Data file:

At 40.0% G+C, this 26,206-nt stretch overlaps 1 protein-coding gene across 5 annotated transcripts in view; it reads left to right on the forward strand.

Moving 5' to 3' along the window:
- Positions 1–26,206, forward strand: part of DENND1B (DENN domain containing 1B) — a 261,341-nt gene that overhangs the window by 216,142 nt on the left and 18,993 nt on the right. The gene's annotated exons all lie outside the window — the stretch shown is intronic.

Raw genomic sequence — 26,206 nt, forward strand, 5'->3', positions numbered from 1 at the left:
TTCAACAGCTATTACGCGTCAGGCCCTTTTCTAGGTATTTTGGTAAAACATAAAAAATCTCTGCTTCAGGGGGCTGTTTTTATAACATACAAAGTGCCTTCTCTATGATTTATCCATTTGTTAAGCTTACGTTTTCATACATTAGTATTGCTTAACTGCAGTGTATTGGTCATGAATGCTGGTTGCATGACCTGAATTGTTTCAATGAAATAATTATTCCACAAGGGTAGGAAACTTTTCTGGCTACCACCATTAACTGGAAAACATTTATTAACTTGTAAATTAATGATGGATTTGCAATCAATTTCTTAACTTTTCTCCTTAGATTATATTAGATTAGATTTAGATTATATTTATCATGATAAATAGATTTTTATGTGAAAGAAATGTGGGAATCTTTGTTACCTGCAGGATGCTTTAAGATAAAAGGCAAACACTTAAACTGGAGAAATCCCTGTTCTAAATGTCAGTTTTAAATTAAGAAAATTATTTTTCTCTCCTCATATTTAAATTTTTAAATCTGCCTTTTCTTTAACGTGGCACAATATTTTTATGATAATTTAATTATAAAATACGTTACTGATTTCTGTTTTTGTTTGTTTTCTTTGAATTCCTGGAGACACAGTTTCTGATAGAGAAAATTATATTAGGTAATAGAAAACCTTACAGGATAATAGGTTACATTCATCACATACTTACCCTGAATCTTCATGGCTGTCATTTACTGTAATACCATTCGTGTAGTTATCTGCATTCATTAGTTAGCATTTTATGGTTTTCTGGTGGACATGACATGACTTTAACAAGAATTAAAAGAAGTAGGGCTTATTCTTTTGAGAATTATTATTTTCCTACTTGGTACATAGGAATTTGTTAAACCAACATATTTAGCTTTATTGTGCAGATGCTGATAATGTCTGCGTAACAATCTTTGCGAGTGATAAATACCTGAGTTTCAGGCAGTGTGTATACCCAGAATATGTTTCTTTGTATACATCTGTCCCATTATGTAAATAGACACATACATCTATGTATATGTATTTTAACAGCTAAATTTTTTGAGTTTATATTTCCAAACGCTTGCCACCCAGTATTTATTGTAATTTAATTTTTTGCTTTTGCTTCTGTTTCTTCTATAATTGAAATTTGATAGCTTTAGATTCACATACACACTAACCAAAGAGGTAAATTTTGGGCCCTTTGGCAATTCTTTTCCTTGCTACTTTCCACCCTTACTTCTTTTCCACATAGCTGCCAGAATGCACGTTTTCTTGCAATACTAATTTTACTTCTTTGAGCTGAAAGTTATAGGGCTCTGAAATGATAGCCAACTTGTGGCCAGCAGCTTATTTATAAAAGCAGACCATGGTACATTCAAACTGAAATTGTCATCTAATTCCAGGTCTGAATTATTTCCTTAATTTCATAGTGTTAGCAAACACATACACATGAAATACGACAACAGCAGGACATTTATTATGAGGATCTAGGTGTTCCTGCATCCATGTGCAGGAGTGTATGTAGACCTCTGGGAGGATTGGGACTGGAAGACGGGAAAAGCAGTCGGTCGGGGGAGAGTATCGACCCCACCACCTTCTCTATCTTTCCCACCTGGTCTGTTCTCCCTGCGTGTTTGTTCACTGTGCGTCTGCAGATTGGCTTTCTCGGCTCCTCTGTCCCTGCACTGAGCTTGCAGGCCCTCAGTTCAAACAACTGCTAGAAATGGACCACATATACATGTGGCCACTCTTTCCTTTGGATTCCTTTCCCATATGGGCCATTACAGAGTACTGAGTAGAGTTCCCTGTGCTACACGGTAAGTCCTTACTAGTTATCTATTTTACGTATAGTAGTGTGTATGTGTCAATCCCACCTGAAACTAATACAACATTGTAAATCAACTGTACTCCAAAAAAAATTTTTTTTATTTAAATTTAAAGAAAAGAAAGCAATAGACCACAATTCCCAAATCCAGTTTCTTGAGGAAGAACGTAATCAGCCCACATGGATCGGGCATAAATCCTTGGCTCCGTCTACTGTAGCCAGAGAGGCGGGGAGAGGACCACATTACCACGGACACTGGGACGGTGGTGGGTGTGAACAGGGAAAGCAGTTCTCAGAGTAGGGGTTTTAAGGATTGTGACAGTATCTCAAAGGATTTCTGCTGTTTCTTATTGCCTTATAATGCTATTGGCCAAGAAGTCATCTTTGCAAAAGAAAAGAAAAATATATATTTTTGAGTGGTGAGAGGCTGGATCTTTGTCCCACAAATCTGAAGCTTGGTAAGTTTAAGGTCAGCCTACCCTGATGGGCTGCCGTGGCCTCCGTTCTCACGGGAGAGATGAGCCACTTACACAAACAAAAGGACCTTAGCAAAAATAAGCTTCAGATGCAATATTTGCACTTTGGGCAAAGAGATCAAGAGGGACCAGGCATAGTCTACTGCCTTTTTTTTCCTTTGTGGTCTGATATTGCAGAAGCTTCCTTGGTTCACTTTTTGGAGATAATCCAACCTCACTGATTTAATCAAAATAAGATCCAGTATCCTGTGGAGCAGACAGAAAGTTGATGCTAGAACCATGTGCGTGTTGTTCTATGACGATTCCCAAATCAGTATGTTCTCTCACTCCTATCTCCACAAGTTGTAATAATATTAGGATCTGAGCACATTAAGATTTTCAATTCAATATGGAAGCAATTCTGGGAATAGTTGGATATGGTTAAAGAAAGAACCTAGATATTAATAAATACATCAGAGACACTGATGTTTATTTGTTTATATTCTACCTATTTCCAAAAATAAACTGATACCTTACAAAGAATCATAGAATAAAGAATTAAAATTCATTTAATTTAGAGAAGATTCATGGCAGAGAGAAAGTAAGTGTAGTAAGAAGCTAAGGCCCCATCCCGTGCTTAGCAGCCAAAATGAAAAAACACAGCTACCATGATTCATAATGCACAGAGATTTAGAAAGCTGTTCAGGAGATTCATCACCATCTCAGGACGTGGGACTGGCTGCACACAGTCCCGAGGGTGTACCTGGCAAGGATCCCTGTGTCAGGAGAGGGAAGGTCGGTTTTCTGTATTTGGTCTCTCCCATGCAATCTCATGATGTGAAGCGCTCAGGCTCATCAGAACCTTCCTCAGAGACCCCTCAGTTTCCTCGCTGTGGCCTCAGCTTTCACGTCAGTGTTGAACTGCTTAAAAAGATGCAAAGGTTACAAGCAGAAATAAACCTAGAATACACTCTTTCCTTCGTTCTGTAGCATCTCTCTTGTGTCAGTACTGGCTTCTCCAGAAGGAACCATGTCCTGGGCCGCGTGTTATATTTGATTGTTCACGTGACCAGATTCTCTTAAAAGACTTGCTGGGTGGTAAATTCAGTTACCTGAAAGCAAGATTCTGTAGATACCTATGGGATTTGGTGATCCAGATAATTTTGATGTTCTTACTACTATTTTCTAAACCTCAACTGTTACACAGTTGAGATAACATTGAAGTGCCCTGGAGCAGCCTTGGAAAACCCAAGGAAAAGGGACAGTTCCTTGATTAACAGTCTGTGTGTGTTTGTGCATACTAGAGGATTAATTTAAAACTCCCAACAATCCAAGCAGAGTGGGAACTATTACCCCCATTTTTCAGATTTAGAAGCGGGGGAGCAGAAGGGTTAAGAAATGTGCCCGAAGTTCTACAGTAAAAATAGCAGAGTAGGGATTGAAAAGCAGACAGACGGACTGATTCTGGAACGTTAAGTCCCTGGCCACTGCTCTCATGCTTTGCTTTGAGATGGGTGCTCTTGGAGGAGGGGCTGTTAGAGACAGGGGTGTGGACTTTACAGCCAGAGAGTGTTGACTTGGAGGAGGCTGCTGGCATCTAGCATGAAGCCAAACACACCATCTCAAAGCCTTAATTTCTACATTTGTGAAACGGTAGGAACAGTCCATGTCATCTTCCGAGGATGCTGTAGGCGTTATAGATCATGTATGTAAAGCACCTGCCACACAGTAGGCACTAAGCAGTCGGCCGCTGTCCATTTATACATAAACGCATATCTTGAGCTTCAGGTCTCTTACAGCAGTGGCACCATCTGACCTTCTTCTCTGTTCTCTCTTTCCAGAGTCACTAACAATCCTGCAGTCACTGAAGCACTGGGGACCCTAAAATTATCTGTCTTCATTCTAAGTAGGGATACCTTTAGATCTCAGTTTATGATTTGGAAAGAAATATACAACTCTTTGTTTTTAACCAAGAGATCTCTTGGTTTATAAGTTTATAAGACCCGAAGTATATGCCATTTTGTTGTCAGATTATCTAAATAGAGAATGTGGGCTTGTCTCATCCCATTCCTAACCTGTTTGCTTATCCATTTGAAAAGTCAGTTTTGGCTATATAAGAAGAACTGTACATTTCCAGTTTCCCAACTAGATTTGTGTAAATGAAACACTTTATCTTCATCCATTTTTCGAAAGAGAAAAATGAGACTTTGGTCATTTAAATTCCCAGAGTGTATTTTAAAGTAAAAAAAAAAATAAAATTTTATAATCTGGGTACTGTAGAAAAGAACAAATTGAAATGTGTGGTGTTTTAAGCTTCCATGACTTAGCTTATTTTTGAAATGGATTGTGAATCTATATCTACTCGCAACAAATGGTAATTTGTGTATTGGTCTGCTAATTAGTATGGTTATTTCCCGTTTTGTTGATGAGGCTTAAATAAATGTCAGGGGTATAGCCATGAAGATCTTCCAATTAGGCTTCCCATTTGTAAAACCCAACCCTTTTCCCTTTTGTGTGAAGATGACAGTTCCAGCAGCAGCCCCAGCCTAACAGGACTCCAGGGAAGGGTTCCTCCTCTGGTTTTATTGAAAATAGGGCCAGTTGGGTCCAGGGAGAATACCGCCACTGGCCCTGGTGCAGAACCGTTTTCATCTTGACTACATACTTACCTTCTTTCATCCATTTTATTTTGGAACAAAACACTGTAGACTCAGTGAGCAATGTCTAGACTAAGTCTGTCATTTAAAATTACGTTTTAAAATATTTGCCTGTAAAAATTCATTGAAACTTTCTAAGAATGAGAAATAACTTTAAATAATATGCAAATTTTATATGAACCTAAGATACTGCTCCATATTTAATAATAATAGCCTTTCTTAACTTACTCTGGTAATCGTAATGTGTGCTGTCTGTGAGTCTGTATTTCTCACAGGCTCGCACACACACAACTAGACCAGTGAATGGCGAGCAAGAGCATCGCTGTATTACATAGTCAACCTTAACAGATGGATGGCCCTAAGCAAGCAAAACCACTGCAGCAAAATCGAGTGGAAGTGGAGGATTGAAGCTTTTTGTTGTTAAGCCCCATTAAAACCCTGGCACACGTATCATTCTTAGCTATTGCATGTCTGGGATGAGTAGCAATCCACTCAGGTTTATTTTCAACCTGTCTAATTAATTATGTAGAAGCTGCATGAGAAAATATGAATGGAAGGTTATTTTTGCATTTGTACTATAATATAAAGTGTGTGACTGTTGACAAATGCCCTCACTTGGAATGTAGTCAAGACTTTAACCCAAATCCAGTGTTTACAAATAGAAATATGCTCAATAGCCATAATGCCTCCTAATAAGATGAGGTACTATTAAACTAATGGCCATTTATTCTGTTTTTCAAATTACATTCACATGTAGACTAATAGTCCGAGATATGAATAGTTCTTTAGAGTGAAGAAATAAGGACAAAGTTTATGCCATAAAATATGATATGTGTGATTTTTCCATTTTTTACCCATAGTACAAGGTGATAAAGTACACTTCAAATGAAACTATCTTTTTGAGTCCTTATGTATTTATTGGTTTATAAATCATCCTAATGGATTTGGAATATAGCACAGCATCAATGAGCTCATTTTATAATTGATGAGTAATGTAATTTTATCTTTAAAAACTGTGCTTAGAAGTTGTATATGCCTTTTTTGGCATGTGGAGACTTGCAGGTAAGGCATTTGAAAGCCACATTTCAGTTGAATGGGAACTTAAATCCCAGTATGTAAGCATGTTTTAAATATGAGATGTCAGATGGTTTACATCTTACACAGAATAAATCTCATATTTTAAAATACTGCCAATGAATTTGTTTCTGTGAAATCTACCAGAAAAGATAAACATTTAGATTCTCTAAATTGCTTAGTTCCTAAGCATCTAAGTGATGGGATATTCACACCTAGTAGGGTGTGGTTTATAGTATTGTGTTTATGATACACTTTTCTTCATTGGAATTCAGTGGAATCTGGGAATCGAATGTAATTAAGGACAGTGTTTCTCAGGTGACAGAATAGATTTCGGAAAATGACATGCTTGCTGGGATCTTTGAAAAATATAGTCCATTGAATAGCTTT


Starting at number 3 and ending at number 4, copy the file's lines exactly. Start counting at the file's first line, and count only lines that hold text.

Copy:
- Positions 1–26,206, forward strand: part of DENND1B (DENN domain containing 1B) — a 261,341-nt gene that overhangs the window by 216,142 nt on the left and 18,993 nt on the right. The gene's annotated exons all lie outside the window — the stretch shown is intronic.

Raw genomic sequence — 26,206 nt, forward strand, 5'->3', positions numbered from 1 at the left: